Thus, the complexities of historical and political contexts seem understated in Kim's work, to say the least. In fact, the artist adamantly rejects reading of her images in terms of politics and ideology.

But in this age of nationalism, is it possible to see portraits of people completely free of their ethnicity, nationhood, and the social context in which they are taken? I think not. As Étienne Balibar writes, "All identity is individual, but there is no individual identity that is not historical or . . . constructed within a field of social values, norms of behavior and collective symbols," and one never obtains an "isolated identity." Balibar then suggests, "[T]he real question is how the dominant reference points of individual identity change over time and with the changing institutional environment."9

So how do we interpret the artist's insistence that her images be viewed without politics? In some sense, she is asking for the impossible: to see the children under the Kim Il Sung and Kim Jong Il double portraits but free of North Korea and to see them simply as children when the school teaches them that they are overseas nationals of North Korea.

One can speculate about factors that may have informed or influenced the way Kim represents the children. For example, her position may be symptomatic of the third-generation Zainichi Korean's (dis)regard for her tie to North Korea, or of its weakening, and may reflect the diverse individualities that are formed in negotiation with tidal changes.

As it turns out, the children in Kim's photographs were not officially taught to be Kim Il Sung's loyal children.10 Importantly, after four decades of strict dogmatism in instilling the Juche ideology of North Korea, from 1993 to 1995 Chongryun schools initiated a major curriculum reform, which coincided with the death of Kim Il Sung. The new curriculum broadened the knowledge base by incorporating subjects other than Chongryun and North Korea, such as spoken Korean language, Chinese folklore, Japanese fairy tales, American literature, and Greek mythology.11 In the shifting geopolitical climate, the near simultaneous loss of Kim Il Sung and the Chongryun decision to deemphasize his legacy not only meant "the sense of social loss," but also brought about identity crises among Chongryun Koreans, who began to express skepticism about the relevance of Chongryun ideology in Japan.12 In short, the de-emphasis of Kim Il Sung signaled the loss of fundamental values of Chongryun identity.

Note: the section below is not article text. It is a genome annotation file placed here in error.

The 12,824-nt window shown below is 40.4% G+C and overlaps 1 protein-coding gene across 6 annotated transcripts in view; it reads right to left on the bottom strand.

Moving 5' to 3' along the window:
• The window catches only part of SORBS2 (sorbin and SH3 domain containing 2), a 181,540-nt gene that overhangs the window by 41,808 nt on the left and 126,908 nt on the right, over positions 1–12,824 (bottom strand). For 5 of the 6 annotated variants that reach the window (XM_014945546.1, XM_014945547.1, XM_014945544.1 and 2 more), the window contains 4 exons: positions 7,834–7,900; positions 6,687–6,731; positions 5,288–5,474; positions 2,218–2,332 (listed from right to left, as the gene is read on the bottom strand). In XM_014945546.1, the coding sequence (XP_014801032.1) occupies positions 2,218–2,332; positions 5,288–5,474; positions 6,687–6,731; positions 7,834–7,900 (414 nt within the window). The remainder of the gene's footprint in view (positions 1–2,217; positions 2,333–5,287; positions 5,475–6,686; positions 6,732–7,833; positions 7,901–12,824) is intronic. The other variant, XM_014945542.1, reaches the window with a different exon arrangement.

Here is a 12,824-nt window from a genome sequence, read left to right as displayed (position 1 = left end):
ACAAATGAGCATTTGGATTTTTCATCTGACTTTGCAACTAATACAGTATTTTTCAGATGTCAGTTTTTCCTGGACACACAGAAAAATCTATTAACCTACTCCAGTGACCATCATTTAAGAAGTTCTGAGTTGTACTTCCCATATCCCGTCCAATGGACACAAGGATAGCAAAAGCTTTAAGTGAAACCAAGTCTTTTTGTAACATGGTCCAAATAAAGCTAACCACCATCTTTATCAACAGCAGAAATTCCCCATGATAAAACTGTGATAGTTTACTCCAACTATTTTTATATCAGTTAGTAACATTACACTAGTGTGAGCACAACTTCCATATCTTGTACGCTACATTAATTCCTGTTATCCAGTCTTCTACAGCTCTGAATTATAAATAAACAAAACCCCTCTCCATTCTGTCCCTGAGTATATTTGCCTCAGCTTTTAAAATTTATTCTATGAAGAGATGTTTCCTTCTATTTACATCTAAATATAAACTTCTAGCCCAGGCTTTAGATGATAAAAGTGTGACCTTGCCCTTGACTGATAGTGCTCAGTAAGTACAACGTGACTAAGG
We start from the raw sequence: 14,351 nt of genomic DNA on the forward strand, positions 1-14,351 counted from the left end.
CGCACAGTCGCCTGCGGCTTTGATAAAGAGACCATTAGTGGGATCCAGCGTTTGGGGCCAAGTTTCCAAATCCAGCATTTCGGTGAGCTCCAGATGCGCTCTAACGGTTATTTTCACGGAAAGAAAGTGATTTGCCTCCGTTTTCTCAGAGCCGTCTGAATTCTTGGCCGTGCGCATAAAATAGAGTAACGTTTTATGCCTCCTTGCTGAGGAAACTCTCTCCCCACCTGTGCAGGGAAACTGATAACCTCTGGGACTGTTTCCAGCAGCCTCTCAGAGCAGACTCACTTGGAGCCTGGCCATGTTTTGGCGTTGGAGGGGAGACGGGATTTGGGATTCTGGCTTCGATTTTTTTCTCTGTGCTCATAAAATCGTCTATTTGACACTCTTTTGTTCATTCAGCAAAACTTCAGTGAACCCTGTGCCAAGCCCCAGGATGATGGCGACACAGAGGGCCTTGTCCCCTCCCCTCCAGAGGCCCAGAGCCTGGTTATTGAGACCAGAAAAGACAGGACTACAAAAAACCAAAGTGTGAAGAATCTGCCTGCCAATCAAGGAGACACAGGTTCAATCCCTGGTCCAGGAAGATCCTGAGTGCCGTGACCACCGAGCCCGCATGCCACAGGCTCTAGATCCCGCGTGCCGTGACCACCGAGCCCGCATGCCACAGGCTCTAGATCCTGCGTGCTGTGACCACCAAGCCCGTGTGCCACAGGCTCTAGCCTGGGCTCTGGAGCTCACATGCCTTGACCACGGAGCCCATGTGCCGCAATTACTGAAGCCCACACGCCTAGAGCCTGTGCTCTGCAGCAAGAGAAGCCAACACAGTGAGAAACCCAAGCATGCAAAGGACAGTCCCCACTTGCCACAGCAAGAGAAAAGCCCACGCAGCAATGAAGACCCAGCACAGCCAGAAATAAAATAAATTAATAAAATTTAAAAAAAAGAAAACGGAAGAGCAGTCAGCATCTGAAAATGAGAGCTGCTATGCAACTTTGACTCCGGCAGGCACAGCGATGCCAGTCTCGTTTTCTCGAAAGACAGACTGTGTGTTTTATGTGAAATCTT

The new curriculum helped students prepare for Japanese universities and integration into Japanese society. In addition, now Chongryun schools' implementation of ideological indoctrination is much more lax than it had been. They have stopped screening propaganda films in praise of Kim Il Sung, they now control students only within school, no longer interfere in after-school activities, and even take Japanese holidays.13 But that is not to say that Chongryun schools halted their nationalist fervor. Indeed, while they have downplayed the Juche ideology and the glorification of the two Kims, the schools continue to inculcate a sense of pride and patriotism for North Korea.

In the end, it may be Kim's internalized diasporic nationalism, or long-distance nationalism, that explains her representation of children always in a positive light. Believing in national history allows people to establish a radically different form of "reality" in the midst of dire hardships, so as to redeem themselves through faith.14 For Kim, whether or not she accepts it, North Korean national history and curriculum seem to have performed such a role. The Chongryun school was the "homeland," a haven removed from the tyranny of prejudiced and at times hostile Japanese mainstream society - which is also, paradoxically, part of her home - that enabled such a mechanism to materialize. Kim seems to have found empowerment, even if inadvertently, through national history.

Journey Home

Letter to you (2004) comprises hundreds of photographs and a video, documented and presented in a diary-like, somewhat confessional, even "selfie"-like manner. In 2004, Kim Insook embarked on a journey to locate the "essence" of her motherland by visiting her parents' hometown in Jeju Island, as well as Yanbian, in Northeastern China, and the demilitarized zone that bisects the two Koreas. Not surprisingly, she failed to locate an "essence" of Korea.

For a person who has long regarded the two Koreas and Japan as her homeland, one can imagine the palpable sense of her disillusionment when she confronted the brutal reality: the divided homeland, which she has of course "known" cerebrally but witnessed and felt in person as her schizophrenic self.

But I must ask: Is it not possible to regard South Korea, North Korea, Yanbian, and Zainichi society in Japan - however imperfect and incomplete each of these may be - as variants of the "essence" of the motherland she longed for?